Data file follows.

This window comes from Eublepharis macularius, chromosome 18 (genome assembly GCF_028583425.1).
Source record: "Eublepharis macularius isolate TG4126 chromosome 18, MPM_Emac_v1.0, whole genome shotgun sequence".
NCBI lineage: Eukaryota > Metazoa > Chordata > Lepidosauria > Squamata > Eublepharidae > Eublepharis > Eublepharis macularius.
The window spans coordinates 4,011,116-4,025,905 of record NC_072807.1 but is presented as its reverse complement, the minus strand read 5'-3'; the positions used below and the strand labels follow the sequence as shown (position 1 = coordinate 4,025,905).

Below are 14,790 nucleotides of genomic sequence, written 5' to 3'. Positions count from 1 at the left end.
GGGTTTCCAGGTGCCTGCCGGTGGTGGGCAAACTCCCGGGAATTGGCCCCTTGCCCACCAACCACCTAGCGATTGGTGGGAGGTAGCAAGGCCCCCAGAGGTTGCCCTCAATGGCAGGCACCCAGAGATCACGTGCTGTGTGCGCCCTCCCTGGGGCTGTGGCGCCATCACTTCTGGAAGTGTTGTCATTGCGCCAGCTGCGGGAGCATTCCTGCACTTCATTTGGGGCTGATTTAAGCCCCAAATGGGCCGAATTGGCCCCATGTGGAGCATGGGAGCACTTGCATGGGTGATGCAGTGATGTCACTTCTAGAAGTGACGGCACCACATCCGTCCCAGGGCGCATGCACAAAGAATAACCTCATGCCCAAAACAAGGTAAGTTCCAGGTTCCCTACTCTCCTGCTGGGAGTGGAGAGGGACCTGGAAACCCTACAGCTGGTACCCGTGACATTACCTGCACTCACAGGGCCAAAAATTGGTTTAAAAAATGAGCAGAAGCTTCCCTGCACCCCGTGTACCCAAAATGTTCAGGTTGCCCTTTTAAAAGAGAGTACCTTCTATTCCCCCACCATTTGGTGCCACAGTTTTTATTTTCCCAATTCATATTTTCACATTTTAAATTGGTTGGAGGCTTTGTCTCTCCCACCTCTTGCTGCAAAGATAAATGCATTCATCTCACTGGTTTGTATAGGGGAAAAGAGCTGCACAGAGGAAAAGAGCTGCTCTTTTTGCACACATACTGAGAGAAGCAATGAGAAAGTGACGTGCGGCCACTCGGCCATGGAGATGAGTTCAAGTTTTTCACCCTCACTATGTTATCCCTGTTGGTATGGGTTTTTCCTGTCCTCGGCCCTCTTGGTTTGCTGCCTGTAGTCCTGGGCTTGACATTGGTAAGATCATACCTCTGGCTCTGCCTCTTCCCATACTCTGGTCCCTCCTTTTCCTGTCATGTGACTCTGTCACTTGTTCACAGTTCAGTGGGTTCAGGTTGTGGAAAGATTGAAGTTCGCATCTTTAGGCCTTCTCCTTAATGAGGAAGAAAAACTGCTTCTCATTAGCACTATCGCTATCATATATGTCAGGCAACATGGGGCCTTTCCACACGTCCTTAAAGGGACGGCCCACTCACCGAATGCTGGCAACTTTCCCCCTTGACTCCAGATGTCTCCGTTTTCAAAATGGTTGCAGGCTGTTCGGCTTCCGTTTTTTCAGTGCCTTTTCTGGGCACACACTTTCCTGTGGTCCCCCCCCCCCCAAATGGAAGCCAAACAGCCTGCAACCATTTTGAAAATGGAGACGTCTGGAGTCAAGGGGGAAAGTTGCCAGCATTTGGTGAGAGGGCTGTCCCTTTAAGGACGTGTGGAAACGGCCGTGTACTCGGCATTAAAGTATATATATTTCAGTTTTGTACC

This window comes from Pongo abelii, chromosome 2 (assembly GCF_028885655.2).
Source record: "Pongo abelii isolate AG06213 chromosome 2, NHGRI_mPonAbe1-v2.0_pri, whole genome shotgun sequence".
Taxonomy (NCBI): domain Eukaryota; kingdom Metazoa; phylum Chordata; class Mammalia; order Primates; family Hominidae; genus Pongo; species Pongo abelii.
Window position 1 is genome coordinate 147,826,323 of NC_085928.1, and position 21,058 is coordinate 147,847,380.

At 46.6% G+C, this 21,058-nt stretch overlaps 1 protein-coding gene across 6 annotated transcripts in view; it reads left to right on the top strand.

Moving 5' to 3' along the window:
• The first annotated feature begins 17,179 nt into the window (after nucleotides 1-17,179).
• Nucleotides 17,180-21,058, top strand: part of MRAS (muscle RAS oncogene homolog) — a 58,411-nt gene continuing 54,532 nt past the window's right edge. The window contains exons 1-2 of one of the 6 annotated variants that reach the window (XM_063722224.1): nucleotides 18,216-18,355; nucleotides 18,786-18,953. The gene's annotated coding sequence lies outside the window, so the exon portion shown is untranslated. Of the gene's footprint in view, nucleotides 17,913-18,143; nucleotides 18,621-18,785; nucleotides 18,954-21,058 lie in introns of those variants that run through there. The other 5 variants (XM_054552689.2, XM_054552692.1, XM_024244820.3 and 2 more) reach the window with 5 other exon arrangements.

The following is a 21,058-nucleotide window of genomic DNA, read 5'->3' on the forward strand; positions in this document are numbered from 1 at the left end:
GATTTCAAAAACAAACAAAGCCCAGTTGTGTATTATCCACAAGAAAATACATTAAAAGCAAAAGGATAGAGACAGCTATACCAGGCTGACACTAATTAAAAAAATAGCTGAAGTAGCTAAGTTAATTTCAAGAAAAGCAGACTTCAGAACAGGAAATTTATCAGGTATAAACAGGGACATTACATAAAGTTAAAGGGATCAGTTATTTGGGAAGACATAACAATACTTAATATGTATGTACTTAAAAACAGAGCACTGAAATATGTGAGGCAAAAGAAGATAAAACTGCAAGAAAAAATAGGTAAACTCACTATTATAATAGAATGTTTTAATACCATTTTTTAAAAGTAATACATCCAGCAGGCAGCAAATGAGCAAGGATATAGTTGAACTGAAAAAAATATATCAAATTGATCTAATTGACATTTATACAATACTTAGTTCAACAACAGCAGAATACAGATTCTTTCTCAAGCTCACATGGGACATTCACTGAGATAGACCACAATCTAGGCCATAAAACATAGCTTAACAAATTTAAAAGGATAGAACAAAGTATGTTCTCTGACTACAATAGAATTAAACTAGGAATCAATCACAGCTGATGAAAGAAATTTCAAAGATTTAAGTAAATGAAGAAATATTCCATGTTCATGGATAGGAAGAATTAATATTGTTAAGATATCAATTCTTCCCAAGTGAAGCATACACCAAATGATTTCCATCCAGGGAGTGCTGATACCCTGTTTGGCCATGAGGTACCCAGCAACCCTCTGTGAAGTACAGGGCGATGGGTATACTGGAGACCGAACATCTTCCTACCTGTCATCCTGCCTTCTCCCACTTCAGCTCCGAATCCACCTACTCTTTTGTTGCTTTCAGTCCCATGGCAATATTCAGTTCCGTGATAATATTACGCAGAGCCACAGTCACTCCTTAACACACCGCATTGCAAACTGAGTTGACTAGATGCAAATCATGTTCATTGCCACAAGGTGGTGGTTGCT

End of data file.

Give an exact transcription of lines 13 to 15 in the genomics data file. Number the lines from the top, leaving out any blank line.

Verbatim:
• The first annotated feature begins 17,179 nt into the window (after nucleotides 1-17,179).
• Nucleotides 17,180-21,058, top strand: part of MRAS (muscle RAS oncogene homolog) — a 58,411-nt gene continuing 54,532 nt past the window's right edge. The window contains exons 1-2 of one of the 6 annotated variants that reach the window (XM_063722224.1): nucleotides 18,216-18,355; nucleotides 18,786-18,953. The gene's annotated coding sequence lies outside the window, so the exon portion shown is untranslated. Of the gene's footprint in view, nucleotides 17,913-18,143; nucleotides 18,621-18,785; nucleotides 18,954-21,058 lie in introns of those variants that run through there. The other 5 variants (XM_054552689.2, XM_054552692.1, XM_024244820.3 and 2 more) reach the window with 5 other exon arrangements.

The following is a 21,058-nucleotide window of genomic DNA, read 5'->3' on the forward strand; positions in this document are numbered from 1 at the left end: